Could 2010 see two general elections?

Could 2010 see two general elections?

What if the first one isn’t decisive?

The general assumption about the result of the next election is that the Conservatives will win it. The opinion polls point to a Tory win, as do the bookies, where the Conservatives are heavily odds-on. That said, favourites are not certainties and a hung parliament remains no longer than 3/1 (with Paddy Power).

If that is the result – and it will be if Labour lose more than about a couple of dozen seats (under the new boundaries) but the Conservatives fail to gain around 120 or more – the country will be in a position is has not found itself for over a third of a century. While both Callaghan and Major ended up with minority administrations, only one recent general elections has produced one from the outset: February 1974.

Going back before World War II, the 1923 and 1929 elections also failed to deliver decisive victories to any of the competing parties. One thing that all three elections have in common is the length of the parliament that followed: they were all short.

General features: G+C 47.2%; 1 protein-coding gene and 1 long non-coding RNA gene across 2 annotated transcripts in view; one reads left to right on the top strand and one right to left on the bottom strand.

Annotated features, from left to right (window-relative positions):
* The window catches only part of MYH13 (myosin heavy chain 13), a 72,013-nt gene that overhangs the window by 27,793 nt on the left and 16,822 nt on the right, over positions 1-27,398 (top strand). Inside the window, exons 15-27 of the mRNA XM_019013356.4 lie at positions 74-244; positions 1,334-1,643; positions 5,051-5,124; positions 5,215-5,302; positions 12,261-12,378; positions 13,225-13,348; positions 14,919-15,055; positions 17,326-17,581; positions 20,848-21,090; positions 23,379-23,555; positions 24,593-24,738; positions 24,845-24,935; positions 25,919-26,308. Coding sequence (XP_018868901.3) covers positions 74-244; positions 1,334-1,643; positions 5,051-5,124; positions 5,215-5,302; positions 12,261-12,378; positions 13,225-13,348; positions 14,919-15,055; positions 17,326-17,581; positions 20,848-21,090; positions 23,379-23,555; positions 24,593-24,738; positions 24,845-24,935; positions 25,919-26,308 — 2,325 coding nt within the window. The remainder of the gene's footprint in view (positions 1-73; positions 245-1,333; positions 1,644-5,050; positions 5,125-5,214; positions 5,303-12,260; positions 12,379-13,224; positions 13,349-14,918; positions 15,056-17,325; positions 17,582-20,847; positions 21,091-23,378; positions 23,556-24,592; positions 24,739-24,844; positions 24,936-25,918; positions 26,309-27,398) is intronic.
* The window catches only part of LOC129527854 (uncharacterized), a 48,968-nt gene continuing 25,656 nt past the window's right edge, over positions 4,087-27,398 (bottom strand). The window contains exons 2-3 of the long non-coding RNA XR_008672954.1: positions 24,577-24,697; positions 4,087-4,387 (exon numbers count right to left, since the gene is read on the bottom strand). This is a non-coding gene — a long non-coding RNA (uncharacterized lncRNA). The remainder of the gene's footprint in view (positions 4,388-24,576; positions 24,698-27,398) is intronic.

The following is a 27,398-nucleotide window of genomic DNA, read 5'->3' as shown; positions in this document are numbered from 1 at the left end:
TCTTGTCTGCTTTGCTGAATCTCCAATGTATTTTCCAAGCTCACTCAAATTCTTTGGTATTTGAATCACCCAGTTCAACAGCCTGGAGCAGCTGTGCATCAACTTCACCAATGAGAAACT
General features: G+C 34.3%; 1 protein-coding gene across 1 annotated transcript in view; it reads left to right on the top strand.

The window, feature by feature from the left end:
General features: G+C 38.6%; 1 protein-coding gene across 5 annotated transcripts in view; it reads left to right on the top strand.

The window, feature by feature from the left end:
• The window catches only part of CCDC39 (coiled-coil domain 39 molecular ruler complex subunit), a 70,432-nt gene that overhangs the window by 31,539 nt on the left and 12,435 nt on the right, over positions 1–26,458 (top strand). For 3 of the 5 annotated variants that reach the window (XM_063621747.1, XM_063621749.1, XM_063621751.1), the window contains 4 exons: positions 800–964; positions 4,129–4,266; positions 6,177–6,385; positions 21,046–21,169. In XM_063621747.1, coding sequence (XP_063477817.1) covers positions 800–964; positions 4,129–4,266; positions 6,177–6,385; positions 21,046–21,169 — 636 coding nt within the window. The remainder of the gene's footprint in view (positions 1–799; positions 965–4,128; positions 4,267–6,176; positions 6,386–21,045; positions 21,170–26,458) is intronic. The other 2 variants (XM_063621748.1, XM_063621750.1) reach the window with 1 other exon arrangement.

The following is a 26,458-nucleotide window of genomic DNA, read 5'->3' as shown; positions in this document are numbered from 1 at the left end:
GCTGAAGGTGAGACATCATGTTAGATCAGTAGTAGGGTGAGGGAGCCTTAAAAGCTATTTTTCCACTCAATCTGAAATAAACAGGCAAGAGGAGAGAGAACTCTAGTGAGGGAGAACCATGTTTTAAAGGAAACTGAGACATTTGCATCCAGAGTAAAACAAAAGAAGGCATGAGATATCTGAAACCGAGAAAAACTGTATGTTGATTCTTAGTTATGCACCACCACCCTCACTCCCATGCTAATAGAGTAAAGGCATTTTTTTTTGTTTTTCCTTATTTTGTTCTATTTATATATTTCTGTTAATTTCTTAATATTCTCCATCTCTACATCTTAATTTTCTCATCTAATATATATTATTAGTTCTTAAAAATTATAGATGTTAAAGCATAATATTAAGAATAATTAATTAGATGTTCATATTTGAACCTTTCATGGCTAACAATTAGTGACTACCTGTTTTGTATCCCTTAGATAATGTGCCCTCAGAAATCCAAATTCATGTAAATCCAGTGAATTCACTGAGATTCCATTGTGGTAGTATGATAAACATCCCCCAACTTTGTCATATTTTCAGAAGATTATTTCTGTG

It’s surely unlikely that a hung parliament resulting from a May 2010 election would enjoy a long life either. The big decisions looming on public spending make an era of consensus politics improbable: there will be much to oppose for those not in government and the differing beliefs in the necessity of each parties’ policies make compromise much more difficult. A second election could easily result from either a government seeking a renewed and strengthened mandate (especially if the government only took over a few months earlier) or because the other parties voted it down.

So far, we’ve heard little about the prospects of a second election within at most two years and I think this is part of the reason that the idea of an October poll still gets raised from time to time.

The theory goes that Labour should seek an early dissolution in order to minimise losses and perhaps even prevent the Conservatives from gaining a majority, before tax rises kick back in, unemployment rises towards 3 million and other predictable bad news stories kick in.

However, there’s a snag or two with that thinking. For one thing, if the stories are so predictable then the public is likely to have already built them into their expectations. For another, it ignores the possibilities open to the new government if it doesn’t win a workable majority. First among these is the ability to do what Wilson did in 1974 and go back to the country in short order to strengthen his position.

David Herdson

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